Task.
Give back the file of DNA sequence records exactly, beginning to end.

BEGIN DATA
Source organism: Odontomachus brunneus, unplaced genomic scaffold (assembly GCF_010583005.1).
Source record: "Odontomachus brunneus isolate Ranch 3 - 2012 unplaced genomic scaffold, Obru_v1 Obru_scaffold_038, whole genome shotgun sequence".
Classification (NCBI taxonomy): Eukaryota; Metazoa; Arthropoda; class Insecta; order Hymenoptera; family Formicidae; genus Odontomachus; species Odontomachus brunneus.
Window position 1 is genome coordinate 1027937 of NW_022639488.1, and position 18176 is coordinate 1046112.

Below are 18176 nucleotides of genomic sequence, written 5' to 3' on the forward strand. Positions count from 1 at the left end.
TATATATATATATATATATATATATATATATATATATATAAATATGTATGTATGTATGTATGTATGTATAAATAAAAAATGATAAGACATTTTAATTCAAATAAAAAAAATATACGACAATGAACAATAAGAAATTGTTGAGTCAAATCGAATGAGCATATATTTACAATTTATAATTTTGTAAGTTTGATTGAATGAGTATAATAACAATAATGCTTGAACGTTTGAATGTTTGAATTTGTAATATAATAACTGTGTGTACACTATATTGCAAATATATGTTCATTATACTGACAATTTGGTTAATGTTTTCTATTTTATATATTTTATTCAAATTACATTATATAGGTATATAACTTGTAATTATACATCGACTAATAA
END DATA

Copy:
Source organism: Odontomachus brunneus, unplaced genomic scaffold (assembly GCF_010583005.1).
Source record: "Odontomachus brunneus isolate Ranch 3 - 2012 unplaced genomic scaffold, Obru_v1 Obru_scaffold_038, whole genome shotgun sequence".
Classification (NCBI taxonomy): Eukaryota; Metazoa; Arthropoda; class Insecta; order Hymenoptera; family Formicidae; genus Odontomachus; species Odontomachus brunneus.
Window position 1 is genome coordinate 1027937 of NW_022639488.1, and position 18176 is coordinate 1046112.

Below are 18176 nucleotides of genomic sequence, written 5' to 3' on the forward strand. Positions count from 1 at the left end.
TATATATATATATATATATATATATATATATATATATATAAATATGTATGTATGTATGTATGTATGTATAAATAAAAAATGATAAGACATTTTAATTCAAATAAAAAAAATATACGACAATGAACAATAAGAAATTGTTGAGTCAAATCGAATGAGCATATATTTACAATTTATAATTTTGTAAGTTTGATTGAATGAGTATAATAACAATAATGCTTGAACGTTTGAATGTTTGAATTTGTAATATAATAACTGTGTGTACACTATATTGCAAATATATGTTCATTATACTGACAATTTGGTTAATGTTTTCTATTTTATATATTTTATTCAAATTACATTATATAGGTATATAACTTGTAATTATACATCGACTAATAA